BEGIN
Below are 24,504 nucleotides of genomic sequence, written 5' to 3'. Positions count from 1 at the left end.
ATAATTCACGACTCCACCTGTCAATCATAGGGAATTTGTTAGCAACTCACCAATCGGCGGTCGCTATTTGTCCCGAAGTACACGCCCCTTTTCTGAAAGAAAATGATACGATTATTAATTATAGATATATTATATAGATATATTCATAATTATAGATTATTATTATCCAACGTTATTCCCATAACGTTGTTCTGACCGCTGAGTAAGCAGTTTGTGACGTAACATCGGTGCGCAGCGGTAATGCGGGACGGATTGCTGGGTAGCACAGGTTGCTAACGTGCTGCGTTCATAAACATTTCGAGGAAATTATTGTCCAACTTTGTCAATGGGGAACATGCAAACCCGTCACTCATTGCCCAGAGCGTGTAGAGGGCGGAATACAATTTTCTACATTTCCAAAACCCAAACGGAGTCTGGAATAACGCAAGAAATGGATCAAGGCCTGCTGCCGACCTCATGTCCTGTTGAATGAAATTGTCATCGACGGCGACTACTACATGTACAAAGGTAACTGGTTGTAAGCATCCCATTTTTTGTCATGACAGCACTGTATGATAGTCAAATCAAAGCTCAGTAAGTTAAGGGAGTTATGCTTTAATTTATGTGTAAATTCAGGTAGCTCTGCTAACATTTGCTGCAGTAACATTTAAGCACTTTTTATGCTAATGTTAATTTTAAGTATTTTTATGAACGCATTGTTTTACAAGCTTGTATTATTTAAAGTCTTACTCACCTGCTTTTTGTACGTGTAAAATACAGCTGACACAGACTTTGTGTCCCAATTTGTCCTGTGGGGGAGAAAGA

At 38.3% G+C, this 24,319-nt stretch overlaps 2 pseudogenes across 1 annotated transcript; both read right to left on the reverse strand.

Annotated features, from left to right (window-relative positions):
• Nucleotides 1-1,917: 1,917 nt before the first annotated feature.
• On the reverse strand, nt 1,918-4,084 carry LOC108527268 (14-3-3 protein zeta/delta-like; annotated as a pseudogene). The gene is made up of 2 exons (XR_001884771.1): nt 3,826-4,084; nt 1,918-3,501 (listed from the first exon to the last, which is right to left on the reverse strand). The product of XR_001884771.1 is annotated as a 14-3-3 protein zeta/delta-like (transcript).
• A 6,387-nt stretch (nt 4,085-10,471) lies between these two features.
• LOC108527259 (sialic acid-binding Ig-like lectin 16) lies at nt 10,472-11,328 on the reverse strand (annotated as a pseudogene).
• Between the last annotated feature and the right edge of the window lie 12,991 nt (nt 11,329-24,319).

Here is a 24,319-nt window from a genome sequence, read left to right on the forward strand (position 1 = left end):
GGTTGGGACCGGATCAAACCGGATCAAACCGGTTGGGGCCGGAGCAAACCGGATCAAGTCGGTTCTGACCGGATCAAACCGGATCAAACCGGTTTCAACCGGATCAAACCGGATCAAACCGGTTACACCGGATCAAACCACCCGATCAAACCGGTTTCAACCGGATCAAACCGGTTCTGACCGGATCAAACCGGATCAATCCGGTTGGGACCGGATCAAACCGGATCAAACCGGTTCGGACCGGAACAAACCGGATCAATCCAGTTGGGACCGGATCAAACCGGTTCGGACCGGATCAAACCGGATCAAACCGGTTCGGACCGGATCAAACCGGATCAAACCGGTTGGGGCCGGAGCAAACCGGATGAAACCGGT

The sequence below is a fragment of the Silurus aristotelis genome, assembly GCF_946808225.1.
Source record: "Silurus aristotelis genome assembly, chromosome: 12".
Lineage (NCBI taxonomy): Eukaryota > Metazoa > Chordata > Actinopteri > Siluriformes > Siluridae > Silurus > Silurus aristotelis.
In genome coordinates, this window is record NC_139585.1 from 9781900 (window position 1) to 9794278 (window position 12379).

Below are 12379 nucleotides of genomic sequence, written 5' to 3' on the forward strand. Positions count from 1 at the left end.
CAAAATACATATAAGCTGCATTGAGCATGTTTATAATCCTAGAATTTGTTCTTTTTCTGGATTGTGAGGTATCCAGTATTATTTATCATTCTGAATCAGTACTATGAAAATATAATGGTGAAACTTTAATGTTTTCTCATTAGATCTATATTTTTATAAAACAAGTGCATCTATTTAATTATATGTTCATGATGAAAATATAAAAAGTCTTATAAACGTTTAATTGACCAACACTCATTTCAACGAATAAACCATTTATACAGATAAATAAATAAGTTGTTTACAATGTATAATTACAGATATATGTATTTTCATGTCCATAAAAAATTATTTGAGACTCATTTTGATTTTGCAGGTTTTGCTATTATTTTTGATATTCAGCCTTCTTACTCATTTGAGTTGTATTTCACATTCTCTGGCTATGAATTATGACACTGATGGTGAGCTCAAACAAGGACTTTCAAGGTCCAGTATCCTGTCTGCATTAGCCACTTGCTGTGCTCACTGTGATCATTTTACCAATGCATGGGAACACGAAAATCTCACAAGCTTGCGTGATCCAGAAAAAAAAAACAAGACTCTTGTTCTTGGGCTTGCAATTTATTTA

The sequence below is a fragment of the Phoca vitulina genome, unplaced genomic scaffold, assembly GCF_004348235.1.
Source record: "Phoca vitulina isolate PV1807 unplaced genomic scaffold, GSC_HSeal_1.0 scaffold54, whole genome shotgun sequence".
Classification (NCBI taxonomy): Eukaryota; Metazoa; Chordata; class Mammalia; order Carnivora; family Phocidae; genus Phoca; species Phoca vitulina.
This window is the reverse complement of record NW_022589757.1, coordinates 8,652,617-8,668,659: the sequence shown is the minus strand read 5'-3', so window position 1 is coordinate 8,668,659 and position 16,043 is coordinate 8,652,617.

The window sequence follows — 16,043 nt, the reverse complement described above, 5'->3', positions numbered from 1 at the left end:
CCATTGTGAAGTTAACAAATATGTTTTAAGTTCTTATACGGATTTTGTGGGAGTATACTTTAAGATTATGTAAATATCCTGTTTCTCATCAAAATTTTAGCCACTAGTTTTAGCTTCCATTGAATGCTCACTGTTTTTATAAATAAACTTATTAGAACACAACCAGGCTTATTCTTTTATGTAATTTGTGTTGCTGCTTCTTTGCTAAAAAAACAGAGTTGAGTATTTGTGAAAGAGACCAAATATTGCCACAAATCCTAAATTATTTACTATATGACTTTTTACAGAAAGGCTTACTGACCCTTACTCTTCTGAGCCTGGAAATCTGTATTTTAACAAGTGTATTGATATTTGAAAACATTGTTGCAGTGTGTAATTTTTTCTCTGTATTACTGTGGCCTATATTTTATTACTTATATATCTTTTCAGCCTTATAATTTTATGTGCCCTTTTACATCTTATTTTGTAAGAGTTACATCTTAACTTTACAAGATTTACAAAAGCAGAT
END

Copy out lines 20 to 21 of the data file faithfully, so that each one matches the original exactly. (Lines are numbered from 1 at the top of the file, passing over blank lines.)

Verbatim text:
Classification (NCBI taxonomy): Eukaryota; Metazoa; Chordata; class Mammalia; order Carnivora; family Phocidae; genus Phoca; species Phoca vitulina.
This window is the reverse complement of record NW_022589757.1, coordinates 8,652,617-8,668,659: the sequence shown is the minus strand read 5'-3', so window position 1 is coordinate 8,668,659 and position 16,043 is coordinate 8,652,617.